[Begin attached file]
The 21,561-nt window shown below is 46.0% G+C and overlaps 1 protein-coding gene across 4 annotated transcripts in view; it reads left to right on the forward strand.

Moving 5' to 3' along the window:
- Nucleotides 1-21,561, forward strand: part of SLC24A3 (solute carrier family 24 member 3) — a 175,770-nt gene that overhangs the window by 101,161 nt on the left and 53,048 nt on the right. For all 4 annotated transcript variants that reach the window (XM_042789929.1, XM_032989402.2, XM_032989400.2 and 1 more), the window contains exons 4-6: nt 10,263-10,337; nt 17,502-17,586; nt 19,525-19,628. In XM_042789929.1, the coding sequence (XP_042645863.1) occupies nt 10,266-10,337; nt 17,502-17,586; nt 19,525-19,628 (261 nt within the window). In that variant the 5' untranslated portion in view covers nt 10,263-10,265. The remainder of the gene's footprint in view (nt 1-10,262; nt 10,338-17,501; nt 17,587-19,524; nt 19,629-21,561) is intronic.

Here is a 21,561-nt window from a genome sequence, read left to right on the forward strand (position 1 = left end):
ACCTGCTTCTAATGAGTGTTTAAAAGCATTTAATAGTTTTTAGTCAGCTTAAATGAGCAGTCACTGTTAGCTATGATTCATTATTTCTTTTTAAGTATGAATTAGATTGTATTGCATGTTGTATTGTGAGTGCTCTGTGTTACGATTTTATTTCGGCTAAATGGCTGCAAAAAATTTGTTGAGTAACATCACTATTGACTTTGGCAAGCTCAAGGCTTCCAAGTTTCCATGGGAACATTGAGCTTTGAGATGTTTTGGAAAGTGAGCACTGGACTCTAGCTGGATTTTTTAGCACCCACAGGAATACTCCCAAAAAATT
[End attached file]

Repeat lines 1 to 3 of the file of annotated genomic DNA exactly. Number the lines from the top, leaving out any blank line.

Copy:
The 21,561-nt window shown below is 46.0% G+C and overlaps 1 protein-coding gene across 4 annotated transcripts in view; it reads left to right on the forward strand.

Moving 5' to 3' along the window:
- Nucleotides 1-21,561, forward strand: part of SLC24A3 (solute carrier family 24 member 3) — a 175,770-nt gene that overhangs the window by 101,161 nt on the left and 53,048 nt on the right. For all 4 annotated transcript variants that reach the window (XM_042789929.1, XM_032989402.2, XM_032989400.2 and 1 more), the window contains exons 4-6: nt 10,263-10,337; nt 17,502-17,586; nt 19,525-19,628. In XM_042789929.1, the coding sequence (XP_042645863.1) occupies nt 10,266-10,337; nt 17,502-17,586; nt 19,525-19,628 (261 nt within the window). In that variant the 5' untranslated portion in view covers nt 10,263-10,265. The remainder of the gene's footprint in view (nt 1-10,262; nt 10,338-17,501; nt 17,587-19,524; nt 19,629-21,561) is intronic.